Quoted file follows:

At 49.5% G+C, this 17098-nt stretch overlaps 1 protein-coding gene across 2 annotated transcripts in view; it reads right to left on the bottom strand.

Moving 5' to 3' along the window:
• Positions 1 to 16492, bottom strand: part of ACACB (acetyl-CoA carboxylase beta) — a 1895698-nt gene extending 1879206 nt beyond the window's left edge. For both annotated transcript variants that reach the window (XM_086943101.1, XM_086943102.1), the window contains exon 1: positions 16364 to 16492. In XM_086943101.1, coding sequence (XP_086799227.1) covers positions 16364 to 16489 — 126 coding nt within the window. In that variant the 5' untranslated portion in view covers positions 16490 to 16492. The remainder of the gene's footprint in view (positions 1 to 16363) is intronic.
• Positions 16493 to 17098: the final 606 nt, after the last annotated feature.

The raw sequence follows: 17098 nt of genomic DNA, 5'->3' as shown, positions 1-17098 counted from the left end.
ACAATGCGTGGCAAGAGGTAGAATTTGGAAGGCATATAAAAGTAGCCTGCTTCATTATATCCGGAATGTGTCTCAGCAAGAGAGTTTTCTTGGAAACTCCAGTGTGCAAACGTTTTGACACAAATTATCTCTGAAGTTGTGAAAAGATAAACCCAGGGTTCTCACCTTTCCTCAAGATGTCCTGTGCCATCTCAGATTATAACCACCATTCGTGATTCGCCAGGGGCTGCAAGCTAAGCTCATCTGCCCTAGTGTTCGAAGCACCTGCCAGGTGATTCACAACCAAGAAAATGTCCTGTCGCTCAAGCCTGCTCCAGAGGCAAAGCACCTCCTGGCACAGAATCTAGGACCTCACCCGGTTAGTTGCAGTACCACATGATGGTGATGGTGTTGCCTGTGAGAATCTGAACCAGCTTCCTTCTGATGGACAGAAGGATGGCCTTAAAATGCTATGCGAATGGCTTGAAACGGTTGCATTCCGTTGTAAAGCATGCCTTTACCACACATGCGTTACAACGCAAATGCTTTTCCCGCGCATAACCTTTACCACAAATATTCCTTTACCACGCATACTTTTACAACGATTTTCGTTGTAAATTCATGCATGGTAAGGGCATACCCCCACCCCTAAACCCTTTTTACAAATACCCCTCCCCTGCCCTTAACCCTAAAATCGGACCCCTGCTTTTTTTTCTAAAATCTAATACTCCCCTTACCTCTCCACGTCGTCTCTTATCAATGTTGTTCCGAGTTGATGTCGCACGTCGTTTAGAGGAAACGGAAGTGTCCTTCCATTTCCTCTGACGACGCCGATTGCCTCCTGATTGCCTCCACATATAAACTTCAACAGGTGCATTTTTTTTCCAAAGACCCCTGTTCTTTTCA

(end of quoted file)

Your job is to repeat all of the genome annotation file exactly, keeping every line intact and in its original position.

At 49.5% G+C, this 17098-nt stretch overlaps 1 protein-coding gene across 2 annotated transcripts in view; it reads right to left on the bottom strand.

Moving 5' to 3' along the window:
• Positions 1 to 16492, bottom strand: part of ACACB (acetyl-CoA carboxylase beta) — a 1895698-nt gene extending 1879206 nt beyond the window's left edge. For both annotated transcript variants that reach the window (XM_086943101.1, XM_086943102.1), the window contains exon 1: positions 16364 to 16492. In XM_086943101.1, coding sequence (XP_086799227.1) covers positions 16364 to 16489 — 126 coding nt within the window. In that variant the 5' untranslated portion in view covers positions 16490 to 16492. The remainder of the gene's footprint in view (positions 1 to 16363) is intronic.
• Positions 16493 to 17098: the final 606 nt, after the last annotated feature.

The raw sequence follows: 17098 nt of genomic DNA, 5'->3' as shown, positions 1-17098 counted from the left end.
ACAATGCGTGGCAAGAGGTAGAATTTGGAAGGCATATAAAAGTAGCCTGCTTCATTATATCCGGAATGTGTCTCAGCAAGAGAGTTTTCTTGGAAACTCCAGTGTGCAAACGTTTTGACACAAATTATCTCTGAAGTTGTGAAAAGATAAACCCAGGGTTCTCACCTTTCCTCAAGATGTCCTGTGCCATCTCAGATTATAACCACCATTCGTGATTCGCCAGGGGCTGCAAGCTAAGCTCATCTGCCCTAGTGTTCGAAGCACCTGCCAGGTGATTCACAACCAAGAAAATGTCCTGTCGCTCAAGCCTGCTCCAGAGGCAAAGCACCTCCTGGCACAGAATCTAGGACCTCACCCGGTTAGTTGCAGTACCACATGATGGTGATGGTGTTGCCTGTGAGAATCTGAACCAGCTTCCTTCTGATGGACAGAAGGATGGCCTTAAAATGCTATGCGAATGGCTTGAAACGGTTGCATTCCGTTGTAAAGCATGCCTTTACCACACATGCGTTACAACGCAAATGCTTTTCCCGCGCATAACCTTTACCACAAATATTCCTTTACCACGCATACTTTTACAACGATTTTCGTTGTAAATTCATGCATGGTAAGGGCATACCCCCACCCCTAAACCCTTTTTACAAATACCCCTCCCCTGCCCTTAACCCTAAAATCGGACCCCTGCTTTTTTTTCTAAAATCTAATACTCCCCTTACCTCTCCACGTCGTCTCTTATCAATGTTGTTCCGAGTTGATGTCGCACGTCGTTTAGAGGAAACGGAAGTGTCCTTCCATTTCCTCTGACGACGCCGATTGCCTCCTGATTGCCTCCACATATAAACTTCAACAGGTGCATTTTTTTTCCAAAGACCCCTGTTCTTTTCA